(see De Fruyt, 2002; De Fruyt & Mervielde, 1999). In 2009, a second follow-up was
organized, inviting participants to report online on (a) their personality, (b) their past career
trajectories (see Wille et al., 2010), and (c) the indicators of career adjustment after 15 years
of labor market experience. For the present study, data are used from the first assessment in
1994 (Time 1; T1) and reports collected in 2009 (Time 2; T2).
The issue of dropout is inherent in longitudinal research designs, especially when time
intervals are large. In this study, 206 participants (124 men and 82 women) could be included
that provided valid personality descriptions and perceived employability reports at T2. To test
for selectivity in dropout, continuers (n = 206) were compared to dropouts (n = 728) in terms
of their T1 Big Five domain and personality facet scores, but no significant differences
between both groups were found. For work-family conflict, we only included data of a
subsample of 173 participants (104 men and 69 women) that were either married, living with
their partner, reported being in a stable relationship, or indicated having at least one child
living at home. These criteria are common in research on work-family interference (e.g.,
Beutell & Greenhaus, 1982; Bruck & Allen, 2003; Frone et al., 1992) and were necessary
conditions to adequately answer our work-family conflict questionnaire. Similar as to the
employability sample, no significant mean differences in T1 personality scores were found
between the 173 continuers and 761 dropouts.
We examined the participants’ job titles to get a picture of the type of work they
typically fulfilled at T2. There was a large variety of jobs, with occupations ranging from
software engineer to academic professor. As all participants were highly educated, jobs were
typically higher level white-collar functions across various industries including Building
Success in the new career era 18
industry (n = 8), Power and waterworks (n = 5), Financial industry (n = 13), Health care (n =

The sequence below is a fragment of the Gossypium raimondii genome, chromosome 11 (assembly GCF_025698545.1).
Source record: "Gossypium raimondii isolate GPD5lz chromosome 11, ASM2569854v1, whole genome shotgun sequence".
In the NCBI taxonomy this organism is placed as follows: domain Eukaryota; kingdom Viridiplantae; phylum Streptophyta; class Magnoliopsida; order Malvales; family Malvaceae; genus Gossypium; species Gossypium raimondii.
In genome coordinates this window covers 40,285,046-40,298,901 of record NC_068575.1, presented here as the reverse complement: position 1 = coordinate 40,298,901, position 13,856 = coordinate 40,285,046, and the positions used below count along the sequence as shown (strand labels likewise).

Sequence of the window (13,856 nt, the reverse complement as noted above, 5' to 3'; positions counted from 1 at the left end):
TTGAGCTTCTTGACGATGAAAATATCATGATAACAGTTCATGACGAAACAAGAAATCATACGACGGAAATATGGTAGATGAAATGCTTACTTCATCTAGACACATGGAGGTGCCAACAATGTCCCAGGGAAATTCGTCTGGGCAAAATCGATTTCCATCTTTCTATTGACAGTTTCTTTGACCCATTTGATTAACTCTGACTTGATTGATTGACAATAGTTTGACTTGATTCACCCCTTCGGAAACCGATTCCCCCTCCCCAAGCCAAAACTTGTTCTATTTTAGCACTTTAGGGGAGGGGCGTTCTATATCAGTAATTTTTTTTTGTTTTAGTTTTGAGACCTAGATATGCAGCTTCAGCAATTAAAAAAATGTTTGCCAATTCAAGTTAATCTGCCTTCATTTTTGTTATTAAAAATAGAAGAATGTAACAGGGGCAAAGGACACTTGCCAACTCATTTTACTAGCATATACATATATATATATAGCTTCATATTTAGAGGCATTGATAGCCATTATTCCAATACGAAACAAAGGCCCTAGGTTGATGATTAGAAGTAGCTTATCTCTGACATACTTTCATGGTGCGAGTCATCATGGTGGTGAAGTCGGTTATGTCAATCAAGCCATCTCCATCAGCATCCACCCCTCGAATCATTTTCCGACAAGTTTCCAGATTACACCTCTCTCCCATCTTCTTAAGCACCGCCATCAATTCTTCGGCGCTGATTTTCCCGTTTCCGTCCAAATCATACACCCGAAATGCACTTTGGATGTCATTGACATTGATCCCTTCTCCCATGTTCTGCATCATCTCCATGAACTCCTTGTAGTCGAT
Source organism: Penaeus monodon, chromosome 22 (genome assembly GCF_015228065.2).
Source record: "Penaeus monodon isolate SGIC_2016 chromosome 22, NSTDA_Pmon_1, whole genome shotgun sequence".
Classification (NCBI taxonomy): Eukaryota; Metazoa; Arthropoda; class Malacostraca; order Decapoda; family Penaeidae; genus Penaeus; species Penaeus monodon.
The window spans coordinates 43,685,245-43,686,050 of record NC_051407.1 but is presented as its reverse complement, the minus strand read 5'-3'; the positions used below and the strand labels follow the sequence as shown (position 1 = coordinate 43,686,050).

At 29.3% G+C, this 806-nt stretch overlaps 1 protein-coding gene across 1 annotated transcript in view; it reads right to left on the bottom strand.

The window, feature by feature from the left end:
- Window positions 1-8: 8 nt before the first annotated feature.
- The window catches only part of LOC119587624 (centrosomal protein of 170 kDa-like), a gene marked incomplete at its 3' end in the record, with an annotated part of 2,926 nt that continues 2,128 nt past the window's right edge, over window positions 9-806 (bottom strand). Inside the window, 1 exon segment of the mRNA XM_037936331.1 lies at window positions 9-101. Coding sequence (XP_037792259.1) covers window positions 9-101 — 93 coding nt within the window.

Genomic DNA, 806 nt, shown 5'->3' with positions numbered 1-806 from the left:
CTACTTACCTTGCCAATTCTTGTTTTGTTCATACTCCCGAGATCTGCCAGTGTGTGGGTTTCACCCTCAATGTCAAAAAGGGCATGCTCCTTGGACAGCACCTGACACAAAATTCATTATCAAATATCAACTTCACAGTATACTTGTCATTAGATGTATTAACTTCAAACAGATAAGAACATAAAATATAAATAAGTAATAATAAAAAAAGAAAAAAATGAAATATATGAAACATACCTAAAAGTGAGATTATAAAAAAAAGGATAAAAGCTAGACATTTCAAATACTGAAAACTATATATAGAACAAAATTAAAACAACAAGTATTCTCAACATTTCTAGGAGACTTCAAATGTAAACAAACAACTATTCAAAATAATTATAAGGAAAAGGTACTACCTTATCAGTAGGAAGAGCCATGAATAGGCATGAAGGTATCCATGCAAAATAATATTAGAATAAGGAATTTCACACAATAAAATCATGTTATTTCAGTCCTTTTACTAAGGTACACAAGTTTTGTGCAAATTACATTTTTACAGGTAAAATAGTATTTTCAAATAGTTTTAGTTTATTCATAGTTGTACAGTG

11), Sales (n = 4), Hotel and catering (n = 1), Manufacturing (n = 37), Agriculture (n = 2),
Education (n = 30), Government (n = 42), Transport and communication (n = 6), and
Professional services (n = 47).
Personality. At both T1 and T2, five personality factors and their 30 facets were
assessed using a Dutch adaptation of the NEO PI-R (Costa & McCrae, 1992), translated by
Hoekstra, Ormel and De Fruyt (1996). This instrument consists of 240 items, 48 items per Big
Five trait and eight items for each of the 30 underlying facets. Each item reads as a
description of behavior that has to be answered on a five point scale ranging from “strongly
disagree” to “strongly agree”. The Dutch Revised NEO Personality Inventory is a faithful
translation of the NEO PI-R, with a factor structure and psychometric properties closely
resembling the normative US Inventory (De Fruyt & Mervielde, 1997). Internal consistencies
(Cronbach alpha) of all Big Five scales were high and ranged from .81 (Openness to
experience, T1) to .91 (Neuroticism, T1 and T2; Extraversion, T1; Agreeableness, T1; and
Conscientiousness, T2). Moderate internal consistencies were found for the NEO-PI-R facets,
ranging from .62 (O6: Values, T1) to .87 (N1: Anxiety, T2; O1: Fantasy, T2). A description
of the 30 NEO PI-R facets is given in Appendix A.
Intrinsic career success. Perceived employability was measured at T2 by four items
adopted from the Career Worries Scale of the Career Attitudes and Strategies Inventory